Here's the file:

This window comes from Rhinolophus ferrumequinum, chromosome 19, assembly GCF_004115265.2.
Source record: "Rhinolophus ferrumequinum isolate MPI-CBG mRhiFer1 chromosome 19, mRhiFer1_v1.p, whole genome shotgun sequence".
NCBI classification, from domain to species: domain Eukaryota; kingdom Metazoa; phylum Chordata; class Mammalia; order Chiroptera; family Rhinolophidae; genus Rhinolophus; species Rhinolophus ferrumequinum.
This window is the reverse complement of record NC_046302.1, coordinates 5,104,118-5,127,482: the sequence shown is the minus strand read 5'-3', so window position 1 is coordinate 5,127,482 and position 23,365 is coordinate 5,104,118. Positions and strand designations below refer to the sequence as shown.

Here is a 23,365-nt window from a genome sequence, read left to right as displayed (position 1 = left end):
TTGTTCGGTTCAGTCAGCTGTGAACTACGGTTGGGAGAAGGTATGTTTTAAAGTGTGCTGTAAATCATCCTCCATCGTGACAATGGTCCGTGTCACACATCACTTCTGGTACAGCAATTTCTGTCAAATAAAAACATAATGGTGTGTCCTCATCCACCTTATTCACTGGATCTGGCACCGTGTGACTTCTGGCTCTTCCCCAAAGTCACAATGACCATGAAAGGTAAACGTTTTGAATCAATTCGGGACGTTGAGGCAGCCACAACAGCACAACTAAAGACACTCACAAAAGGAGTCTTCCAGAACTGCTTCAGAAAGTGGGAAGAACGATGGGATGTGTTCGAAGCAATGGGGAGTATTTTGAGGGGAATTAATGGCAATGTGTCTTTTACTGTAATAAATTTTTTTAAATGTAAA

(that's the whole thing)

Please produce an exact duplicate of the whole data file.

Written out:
This window comes from Rhinolophus ferrumequinum, chromosome 19, assembly GCF_004115265.2.
Source record: "Rhinolophus ferrumequinum isolate MPI-CBG mRhiFer1 chromosome 19, mRhiFer1_v1.p, whole genome shotgun sequence".
NCBI classification, from domain to species: domain Eukaryota; kingdom Metazoa; phylum Chordata; class Mammalia; order Chiroptera; family Rhinolophidae; genus Rhinolophus; species Rhinolophus ferrumequinum.
This window is the reverse complement of record NC_046302.1, coordinates 5,104,118-5,127,482: the sequence shown is the minus strand read 5'-3', so window position 1 is coordinate 5,127,482 and position 23,365 is coordinate 5,104,118. Positions and strand designations below refer to the sequence as shown.

Here is a 23,365-nt window from a genome sequence, read left to right as displayed (position 1 = left end):
TTGTTCGGTTCAGTCAGCTGTGAACTACGGTTGGGAGAAGGTATGTTTTAAAGTGTGCTGTAAATCATCCTCCATCGTGACAATGGTCCGTGTCACACATCACTTCTGGTACAGCAATTTCTGTCAAATAAAAACATAATGGTGTGTCCTCATCCACCTTATTCACTGGATCTGGCACCGTGTGACTTCTGGCTCTTCCCCAAAGTCACAATGACCATGAAAGGTAAACGTTTTGAATCAATTCGGGACGTTGAGGCAGCCACAACAGCACAACTAAAGACACTCACAAAAGGAGTCTTCCAGAACTGCTTCAGAAAGTGGGAAGAACGATGGGATGTGTTCGAAGCAATGGGGAGTATTTTGAGGGGAATTAATGGCAATGTGTCTTTTACTGTAATAAATTTTTTTAAATGTAAA